Germany Surrenders

Turning Points and Transitions

"The only thing was that Germany had not actually signed a surrender."

“Washington just really about finished me up. I mean, I really was very, I don’t know whether it was homesick or just a feeling. It was really hard being there when you didn’t ever see anybody except all these people that you don’t know... I was miserable and my friends talked me into it cause I didn’t think there was any chance of me getting a transfer but they talked me into it. They said you need to do that and I did apply... The night before I left, I was in my room and I heard all this screaming and I went down to see what it was and everyone was saying Germany has surrendered, Germany has surrendered. It was pitch black outside but we went out in the pitch black and the newspaper had been printed and we didn’t know what we were grabbing but we were handing money and getting a paper and I did get a paper and I paid for it but it was really exciting. The only thing was that Germany had not actually signed a surrender. They didn’t sign it for two or three days later but somehow it had gotten to the news that they had surrendered.”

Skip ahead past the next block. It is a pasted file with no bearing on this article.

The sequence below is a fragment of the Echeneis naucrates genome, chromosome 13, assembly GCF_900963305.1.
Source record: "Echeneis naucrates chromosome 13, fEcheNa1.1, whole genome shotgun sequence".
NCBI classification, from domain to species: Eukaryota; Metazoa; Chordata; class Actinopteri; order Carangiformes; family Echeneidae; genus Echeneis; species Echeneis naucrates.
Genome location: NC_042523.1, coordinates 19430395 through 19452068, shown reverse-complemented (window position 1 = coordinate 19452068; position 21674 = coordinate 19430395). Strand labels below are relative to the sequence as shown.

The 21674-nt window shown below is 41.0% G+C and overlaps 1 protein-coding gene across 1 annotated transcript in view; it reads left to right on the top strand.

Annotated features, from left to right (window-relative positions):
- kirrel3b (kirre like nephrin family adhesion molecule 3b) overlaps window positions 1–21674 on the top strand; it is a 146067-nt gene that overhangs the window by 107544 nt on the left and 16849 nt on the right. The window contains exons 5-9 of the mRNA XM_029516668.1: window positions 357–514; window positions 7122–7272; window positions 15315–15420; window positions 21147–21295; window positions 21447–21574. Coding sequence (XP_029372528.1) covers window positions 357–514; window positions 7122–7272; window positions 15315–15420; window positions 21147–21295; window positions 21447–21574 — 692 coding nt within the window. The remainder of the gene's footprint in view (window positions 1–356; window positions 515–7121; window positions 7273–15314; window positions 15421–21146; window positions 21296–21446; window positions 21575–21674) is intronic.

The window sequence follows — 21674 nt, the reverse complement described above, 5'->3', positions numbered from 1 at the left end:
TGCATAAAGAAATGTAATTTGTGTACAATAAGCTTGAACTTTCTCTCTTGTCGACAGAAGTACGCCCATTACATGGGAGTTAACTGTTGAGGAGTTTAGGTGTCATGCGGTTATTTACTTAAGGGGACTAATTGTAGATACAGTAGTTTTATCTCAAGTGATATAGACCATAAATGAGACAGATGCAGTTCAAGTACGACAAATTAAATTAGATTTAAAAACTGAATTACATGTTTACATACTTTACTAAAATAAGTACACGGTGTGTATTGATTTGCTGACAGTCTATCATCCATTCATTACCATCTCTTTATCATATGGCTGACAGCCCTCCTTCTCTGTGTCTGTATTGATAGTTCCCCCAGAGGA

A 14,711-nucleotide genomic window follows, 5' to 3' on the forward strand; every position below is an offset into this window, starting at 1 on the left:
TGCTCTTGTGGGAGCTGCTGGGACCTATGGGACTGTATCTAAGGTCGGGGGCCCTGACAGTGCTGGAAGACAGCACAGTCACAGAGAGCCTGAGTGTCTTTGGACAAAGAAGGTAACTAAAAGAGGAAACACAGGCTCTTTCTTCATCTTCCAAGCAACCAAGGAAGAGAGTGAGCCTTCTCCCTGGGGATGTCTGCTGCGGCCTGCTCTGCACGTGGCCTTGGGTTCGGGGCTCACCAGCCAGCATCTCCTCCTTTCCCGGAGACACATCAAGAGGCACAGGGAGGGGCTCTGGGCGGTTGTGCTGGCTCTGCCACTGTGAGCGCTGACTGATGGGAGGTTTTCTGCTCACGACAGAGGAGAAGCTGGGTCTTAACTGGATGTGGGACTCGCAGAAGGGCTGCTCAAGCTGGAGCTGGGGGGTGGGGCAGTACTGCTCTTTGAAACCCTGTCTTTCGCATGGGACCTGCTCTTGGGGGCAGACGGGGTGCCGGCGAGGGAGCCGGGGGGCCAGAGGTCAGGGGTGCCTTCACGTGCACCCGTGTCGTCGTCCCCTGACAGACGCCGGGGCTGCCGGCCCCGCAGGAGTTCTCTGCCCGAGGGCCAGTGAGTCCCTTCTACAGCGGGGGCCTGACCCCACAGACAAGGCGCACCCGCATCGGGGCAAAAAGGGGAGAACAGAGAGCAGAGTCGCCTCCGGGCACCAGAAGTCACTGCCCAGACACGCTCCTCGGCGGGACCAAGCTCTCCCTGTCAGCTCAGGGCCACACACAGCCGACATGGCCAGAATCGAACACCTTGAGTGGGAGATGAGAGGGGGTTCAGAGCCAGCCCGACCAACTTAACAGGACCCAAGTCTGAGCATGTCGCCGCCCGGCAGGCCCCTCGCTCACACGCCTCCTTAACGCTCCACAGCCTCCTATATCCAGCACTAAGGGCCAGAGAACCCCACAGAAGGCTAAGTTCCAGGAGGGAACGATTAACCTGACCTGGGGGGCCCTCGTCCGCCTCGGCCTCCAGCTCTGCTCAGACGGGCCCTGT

Editor's Note: Edith’s first posting as a WAVES officer was in Washington, D.C. with the Bureau of Ships. During her time in Washington, she witnessed several historic events including President Franklin Roosevelt’s fourth inauguration and his funeral procession only a few months later. After requesting a transfer, Edith relocated to the naval air station in Pensacola, Florida. In the quote above, she describes her last night in D.C. and the eruption of celebrations when newspapers prematurely reported that Germany had surrendered.